Contributed by Robert Lyman 2019. Lyman’s bio can be read here.
The government of Canada’s commitment to reduce greenhouse gas (GHG) emissions includes efforts to reduce emissions from 1,600 emissions-intensive facilities across Canada. Many are in small cities and towns in rural Canada. The purpose of this paper is to describe how current federal policies may affect those plants, with special focus on three eastern Canadian rural communities.
This Canadian carbon dioxide pricing system operates differently across the country. Under the Canadian government’s “backstop” regime, which applies in Alberta, Saskatchewan, Manitoba, Ontario, New Brunswick, Prince Edward Island and Newfoundland and Labrador, there are two key elements:
• A carbon dioxide tax, or levy, applied to emissions resulting from consumption of fossil fuels; and
• An output-based pricing system for industrial facilities that emit above a certain threshold, with an opt-in capability for smaller facilities with emissions below the threshold.
The output-based pricing regime imposes emissions restrictions on industrial facilities that emit 50 kilotonnes (kt) or more of carbon dioxide equivalent per year. Large emitters only pay the levy on their emissions above a threshold.
The government claims that this complex system will provide an important incentive to reduce emissions. In fact, the effect of the system will vary significantly among industries and among the facilities in a given sector. The marginal cost of the carbon charge imposed on a firm will be determined by the emissions-intensity of its facilities, by their performance compared to other firms in the same industry, and of course by the rate of the carbon tax. The firms with the highest marginal emissions will face the highest competitiveness risks. It is not possible to know in advance which firms will face the highest charges, as the emissions-intensity standards have not been set and data is not publicly available about the marginal emissions production or costs of the many covered firms. The Quebec emissions trading system will have similar effects.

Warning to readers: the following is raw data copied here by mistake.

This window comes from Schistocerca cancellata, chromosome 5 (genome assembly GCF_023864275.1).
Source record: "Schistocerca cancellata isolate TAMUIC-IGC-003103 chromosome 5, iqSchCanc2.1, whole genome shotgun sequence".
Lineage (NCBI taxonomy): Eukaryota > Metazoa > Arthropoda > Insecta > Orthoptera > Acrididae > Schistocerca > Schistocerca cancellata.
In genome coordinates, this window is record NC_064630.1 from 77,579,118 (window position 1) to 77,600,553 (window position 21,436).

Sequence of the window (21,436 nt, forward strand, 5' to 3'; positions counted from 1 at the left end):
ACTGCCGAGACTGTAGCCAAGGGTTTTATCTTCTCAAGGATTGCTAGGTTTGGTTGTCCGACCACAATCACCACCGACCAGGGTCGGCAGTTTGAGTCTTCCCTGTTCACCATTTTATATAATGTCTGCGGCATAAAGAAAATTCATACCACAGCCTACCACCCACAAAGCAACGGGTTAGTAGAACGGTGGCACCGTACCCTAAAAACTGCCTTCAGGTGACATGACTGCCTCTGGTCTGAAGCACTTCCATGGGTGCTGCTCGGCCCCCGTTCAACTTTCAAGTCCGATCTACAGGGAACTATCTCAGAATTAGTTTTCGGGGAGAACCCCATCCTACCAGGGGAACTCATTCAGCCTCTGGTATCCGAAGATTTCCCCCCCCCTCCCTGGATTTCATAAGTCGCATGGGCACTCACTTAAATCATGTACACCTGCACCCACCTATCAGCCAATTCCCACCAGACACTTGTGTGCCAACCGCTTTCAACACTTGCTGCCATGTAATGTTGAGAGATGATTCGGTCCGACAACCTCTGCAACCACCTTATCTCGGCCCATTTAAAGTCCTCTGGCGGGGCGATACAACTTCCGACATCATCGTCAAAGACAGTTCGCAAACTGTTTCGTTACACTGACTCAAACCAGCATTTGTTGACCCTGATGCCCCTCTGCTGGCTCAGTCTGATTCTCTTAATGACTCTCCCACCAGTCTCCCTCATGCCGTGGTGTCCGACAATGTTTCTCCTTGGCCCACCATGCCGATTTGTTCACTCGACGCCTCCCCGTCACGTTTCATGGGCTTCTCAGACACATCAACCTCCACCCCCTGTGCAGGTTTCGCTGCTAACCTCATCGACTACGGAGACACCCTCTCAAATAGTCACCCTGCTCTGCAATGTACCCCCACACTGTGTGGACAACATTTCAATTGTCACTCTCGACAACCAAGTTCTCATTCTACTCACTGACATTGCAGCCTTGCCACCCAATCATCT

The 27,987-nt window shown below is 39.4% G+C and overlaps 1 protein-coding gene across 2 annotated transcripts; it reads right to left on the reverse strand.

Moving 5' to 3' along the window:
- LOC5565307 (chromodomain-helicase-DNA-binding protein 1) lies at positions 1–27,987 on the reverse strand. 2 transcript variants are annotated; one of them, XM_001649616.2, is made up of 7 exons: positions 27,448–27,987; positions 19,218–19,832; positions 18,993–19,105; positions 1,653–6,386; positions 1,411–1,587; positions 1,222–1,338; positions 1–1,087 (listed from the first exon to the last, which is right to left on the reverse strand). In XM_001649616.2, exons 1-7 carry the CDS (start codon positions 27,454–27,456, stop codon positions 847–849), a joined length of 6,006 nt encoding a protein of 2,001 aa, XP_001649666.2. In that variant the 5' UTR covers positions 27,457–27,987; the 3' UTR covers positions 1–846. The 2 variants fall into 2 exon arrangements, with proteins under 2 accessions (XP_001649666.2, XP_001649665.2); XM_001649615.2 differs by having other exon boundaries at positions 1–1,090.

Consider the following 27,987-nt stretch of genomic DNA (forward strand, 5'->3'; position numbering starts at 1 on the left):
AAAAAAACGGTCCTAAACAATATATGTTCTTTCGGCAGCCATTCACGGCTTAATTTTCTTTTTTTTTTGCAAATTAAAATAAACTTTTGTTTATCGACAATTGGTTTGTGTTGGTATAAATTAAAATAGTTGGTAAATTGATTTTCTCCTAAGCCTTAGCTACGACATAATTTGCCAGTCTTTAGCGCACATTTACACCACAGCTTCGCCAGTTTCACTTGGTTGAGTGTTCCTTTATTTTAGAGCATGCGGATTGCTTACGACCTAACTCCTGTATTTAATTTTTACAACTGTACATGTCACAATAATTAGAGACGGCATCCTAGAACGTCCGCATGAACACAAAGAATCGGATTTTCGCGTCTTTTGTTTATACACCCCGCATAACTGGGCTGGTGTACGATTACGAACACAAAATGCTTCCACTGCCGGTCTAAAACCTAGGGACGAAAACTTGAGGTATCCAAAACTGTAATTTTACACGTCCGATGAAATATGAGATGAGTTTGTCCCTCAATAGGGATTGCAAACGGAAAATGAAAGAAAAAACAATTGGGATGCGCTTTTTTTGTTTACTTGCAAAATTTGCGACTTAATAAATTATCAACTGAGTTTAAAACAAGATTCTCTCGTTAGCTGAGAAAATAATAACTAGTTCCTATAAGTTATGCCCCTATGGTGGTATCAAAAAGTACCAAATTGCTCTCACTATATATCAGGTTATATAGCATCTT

I selected three facilities that play a large role in the economies of the communities in which they operate and are in industries highly vulnerable to international competition. The three are the Iron Ore Company of Canada Carol Project in Labrador City, Newfoundland and Labrador; the Graymont New Brunswick Inc. plant in Havelock, New Brunswick; and the Alouminerie Alouette aluminum plant at Sept-Iles, Quebec.
Labrador City has a population of just under 10,000 people and neighbouring Wabush has another 2,000. The city is located in a fairly remote area on the Labrador/Quebec border.
The iron ore plant is one of the largest emitters of greenhouse gases in the province, with annual emissions of 992,666 tonnes in 2017. It is by far the largest employer in the region. If the plant were to close, it would probably make the associated railway system uneconomic and thus force it to close as well. There are no other significant resource development or employment opportunities in the immediate region, so closing the plant would largely turn Labrador City and Wabush into ghost towns.